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Tracee Comes Home
Two months after assault, Tracee Peterson returns to Troy
Tracee Peterson | Facebook
A Troy women allegedly assaulted by her husband in September has returned home. Tracee Peterson, 38, had been in a Seattle hospital since early October after her husband, Joshua Peterson, allegedly beat her with a baseball bat on Sept. 28.

Tracee’s father, Ed Hanson, said his daughter is trying to move forward and is having a remarkable recovery. Tracee was in a medically induced coma for nearly two weeks after the assault that broke every bone in her head.

“The doctors said ‘there is no medical reason you are still with us, we’re just a part of this miracle,’” Hanson recalled. “She’s doing remarkably well.”

Hanson was the first person to find Tracee after she was beaten in September. According to court documents, police arrived soon after and found Tracee with her mouth filled with blood and extreme swelling in the nose, cheek and eye areas. Her right ear was severed at the lower lobe. Tracee was taken to Kalispell Regional Medical Center. On Oct. 5 she was transferred to Seattle.

Joshua later talked with police and showed them where he had thrown the bat allegedly used to beat Tracee. After finding the bat, police arrested Joshua and brought him to the Lincoln County Detention Center. It was there that he admitted to police that he had assaulted Tracee, according to court records. On Oct. 21, Joshua pleaded not guilty to charges of aggravated assault and assault with a deadly weapon. A trial has been set for May. If convicted, he could face up to 20 years in prison and a $50,000 fine.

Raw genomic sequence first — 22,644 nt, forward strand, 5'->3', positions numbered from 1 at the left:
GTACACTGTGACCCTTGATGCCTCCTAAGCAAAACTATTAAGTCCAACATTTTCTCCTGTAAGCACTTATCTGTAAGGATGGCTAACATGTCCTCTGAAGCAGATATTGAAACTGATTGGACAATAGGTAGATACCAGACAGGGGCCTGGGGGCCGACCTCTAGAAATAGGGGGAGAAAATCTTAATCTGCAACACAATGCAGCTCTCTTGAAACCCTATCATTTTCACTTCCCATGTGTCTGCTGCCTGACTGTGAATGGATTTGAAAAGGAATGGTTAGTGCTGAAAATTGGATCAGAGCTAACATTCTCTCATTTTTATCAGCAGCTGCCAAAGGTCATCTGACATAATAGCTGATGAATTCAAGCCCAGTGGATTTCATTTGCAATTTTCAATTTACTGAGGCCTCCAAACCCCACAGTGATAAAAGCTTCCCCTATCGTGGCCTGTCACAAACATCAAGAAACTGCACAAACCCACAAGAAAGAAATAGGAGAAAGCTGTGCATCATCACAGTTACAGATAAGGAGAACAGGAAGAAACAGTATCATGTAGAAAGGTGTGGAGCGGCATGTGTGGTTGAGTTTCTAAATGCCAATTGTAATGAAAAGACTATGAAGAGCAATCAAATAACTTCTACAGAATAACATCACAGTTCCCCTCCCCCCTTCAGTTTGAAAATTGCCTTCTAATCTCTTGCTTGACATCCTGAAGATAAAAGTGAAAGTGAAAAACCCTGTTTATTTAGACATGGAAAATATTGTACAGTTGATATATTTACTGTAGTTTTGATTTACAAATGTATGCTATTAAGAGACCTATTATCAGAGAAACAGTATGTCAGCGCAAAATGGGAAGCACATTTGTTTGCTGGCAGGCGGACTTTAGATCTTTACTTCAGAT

According to Hanson, the September incident was not the first time Joshua had assaulted Tracee and the couple was in the process of separating. Joshua was reportedly found guilty of misdemeanor partner-family assault in 2003 and sentenced to one year in prison with all but 10 days suspended.

Tracee emerged from her medically induced coma two weeks after the assault and since then she has gone through multiple facial reconstructive surgeries and therapy sessions. Hanson said his daughter has been recovering faster than anyone thought she would. Earlier this month, she was transferred to an intensive therapy ward where she was supposed to stay for three weeks to six months, but doctors let her go after just two weeks.

On Nov. 13, she returned home to Troy for the first time since September. Three days later, the town held a fundraiser with an auction and chili dinner. Hanson said so many items where donated for the fundraiser that there was not enough time to auction everything off. Hanson said it was an emotional homecoming.

“It was just amazing,” he said. “Just watching Tracee walk around brought tears to everyone’s eyes.”

Tracee is still in a neck brace and will start more therapy in the coming weeks. Hanson said her eyesight and hearing are impaired and she mostly identifies people by the sound of their voice. She also has some memory loss from the weeks following the assault.
“There are still a lot of blank spots in her mind of the last eight weeks,” he said.

Tracee and her five children are living with her parents in Troy and will probably stay there into the New Year. She spends most of her days helping get her children ready for school and assisting them with homework.

“Emotionally she’s just trying to move forward,” Hanson said.
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